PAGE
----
If you were to list the world’s songbirds, and assuming that you chose to order them not alphabetically but by size, starting with the largest, you would begin with the corvids. It is true that, aside from the one mockingbird-related crossover hit, they’re not popular for their singing; membership in this category has more to do with the structure of their feet, which allows a songbird to sleep on a branch without falling off. Still, crows are enthusiastic vocalists, whether charming a mate, claiming a territory, threatening an enemy, warning a friend, asking for help, or begging for food.
The chorus begins with first light. At midsummer, in a city at the latitude of Seattle, that’s before five in the morning. Humans, having the technology to extend their activities beyond nightfall, are not always happy to be awakened at this hour. But crows, aware of their limited ability to see in low light, have been immobilized since nine the night before and are eager to begin their day.
Among the first voices heard in this season are those of the crows’ newly-hatched youngsters. A week-old bird has little understanding of nuance and has approximately one thing on its mind, that being food. It needs to have food pushed down its throat at least twice every hour and wouldn’t mind more often still. It will beg any time it sees an adult or any other likely food provider. It does so with a tuneless, desperate rasping squawk. Nutrition is pretty important.
Adult crows are compelled to respond to these cries. They work all day long at finding bits of food to poke into their children’s little red mouths. The stuffing doesn’t silence the cries for long; mostly, it just changes the rasp briefly into a frantic gargle.
Like a human, a crow has a long childhood. Parents feed their babies for weeks after they have begun to fly. Thus the sound of pleading, at first confined to the area of the nest, begins to be heard throughout the neighborhood during the day. Full-sized but slightly odd-looking youngsters follow their parents around to learn the family business. They are surprisingly obedient and can be left quietly on their own for long periods. They spend a lot of their time just preening.
This new mobility provides another opportunity for interaction between crows and people. Since before the babies hatched, their parents have protected them by a combination of two methods: hoping they are invisible, and chasing away any creature that might want to see them. The former works for long periods, but the parents of a bird about to test its wings will try to keep a good-sized area clear all day, repeatedly climbing and then diving at any intruder. Pedestrians are likely to take these attacks personally and may see the crows as a nuisance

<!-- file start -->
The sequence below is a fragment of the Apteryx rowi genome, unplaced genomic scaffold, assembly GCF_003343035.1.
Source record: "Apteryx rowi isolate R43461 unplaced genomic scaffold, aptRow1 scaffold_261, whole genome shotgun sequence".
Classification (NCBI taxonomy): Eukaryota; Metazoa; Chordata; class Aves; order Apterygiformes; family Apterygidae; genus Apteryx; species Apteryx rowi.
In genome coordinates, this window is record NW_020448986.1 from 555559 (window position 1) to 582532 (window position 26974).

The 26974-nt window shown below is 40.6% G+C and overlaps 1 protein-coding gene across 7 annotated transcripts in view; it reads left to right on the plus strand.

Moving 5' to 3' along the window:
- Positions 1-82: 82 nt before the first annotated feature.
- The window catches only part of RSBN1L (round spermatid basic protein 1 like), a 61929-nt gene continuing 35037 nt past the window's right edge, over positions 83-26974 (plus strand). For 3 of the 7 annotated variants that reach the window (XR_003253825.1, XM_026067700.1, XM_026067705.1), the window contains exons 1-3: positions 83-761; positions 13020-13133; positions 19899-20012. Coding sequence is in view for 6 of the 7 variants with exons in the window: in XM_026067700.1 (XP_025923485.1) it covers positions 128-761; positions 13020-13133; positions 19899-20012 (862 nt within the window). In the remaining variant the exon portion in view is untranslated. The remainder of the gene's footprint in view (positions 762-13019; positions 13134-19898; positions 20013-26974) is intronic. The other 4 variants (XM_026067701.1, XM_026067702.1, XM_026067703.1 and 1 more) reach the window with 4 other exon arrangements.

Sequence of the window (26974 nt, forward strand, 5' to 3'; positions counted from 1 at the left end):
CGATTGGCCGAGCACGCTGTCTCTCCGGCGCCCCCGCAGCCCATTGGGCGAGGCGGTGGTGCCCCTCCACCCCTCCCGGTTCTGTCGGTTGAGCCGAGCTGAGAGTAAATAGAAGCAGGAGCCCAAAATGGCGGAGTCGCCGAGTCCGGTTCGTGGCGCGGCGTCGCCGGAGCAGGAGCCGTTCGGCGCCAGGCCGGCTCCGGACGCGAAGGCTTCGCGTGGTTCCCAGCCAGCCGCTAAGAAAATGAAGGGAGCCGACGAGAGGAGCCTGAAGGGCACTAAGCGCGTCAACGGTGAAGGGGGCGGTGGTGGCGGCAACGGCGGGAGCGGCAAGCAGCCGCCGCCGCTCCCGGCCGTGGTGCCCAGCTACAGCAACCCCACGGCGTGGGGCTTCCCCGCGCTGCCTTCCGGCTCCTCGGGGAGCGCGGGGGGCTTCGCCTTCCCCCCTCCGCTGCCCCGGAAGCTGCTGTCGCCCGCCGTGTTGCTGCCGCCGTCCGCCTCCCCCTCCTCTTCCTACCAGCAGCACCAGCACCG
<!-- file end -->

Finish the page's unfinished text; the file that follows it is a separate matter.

Though these newly-minted crows pretty much know how to fly, they don’t always know exactly where. A young crow may follow a parent from one tree to another, but land on a branch too slender for support. After a moment of uncertainty it may head to another prospective perch that proves too far away, and then turn back toward the original goal. Altitude is more likely lost than gained. Soon there is the familiar situation of a baby crow on the ground. All it needs is food and rest, but it needs to get those things before a predator notices. A pedestrian who happens to walk by now may be physically wounded by a frantic adult crow. Crows don’t particularly want to hurt people, but they do need them to be somewhere else. Understanding that there’s a baby in danger may make it easier to sympathize, and to remember to find an alternate route.
We were always glad to receive visits from our crows, but after a while everybody got bored with just dispensing food in the same old place. So we invented a game that used more of our skills.
The mimosa tree outside the kitchen window, just a big stick when we planted it, was starting to show signs of dominating the garden. There was one particular branch, maybe six feet long, that had lost its importance and was drooping a bit, sticking out toward the middle of the patio. At the end of this branch, no more than seven feet above the ground, was a little fork between two twigs. It was here that the game of Cheese was first played.
I have since realized that all birds are lactose-intolerant, which makes sense because milk production is one of the things that defines the difference between them and us mammals. If I had it to do over again, I would protect them from this potential problem. Would they have been as enthusiastic about tofu treats? At the time, though, nobody was thinking about this.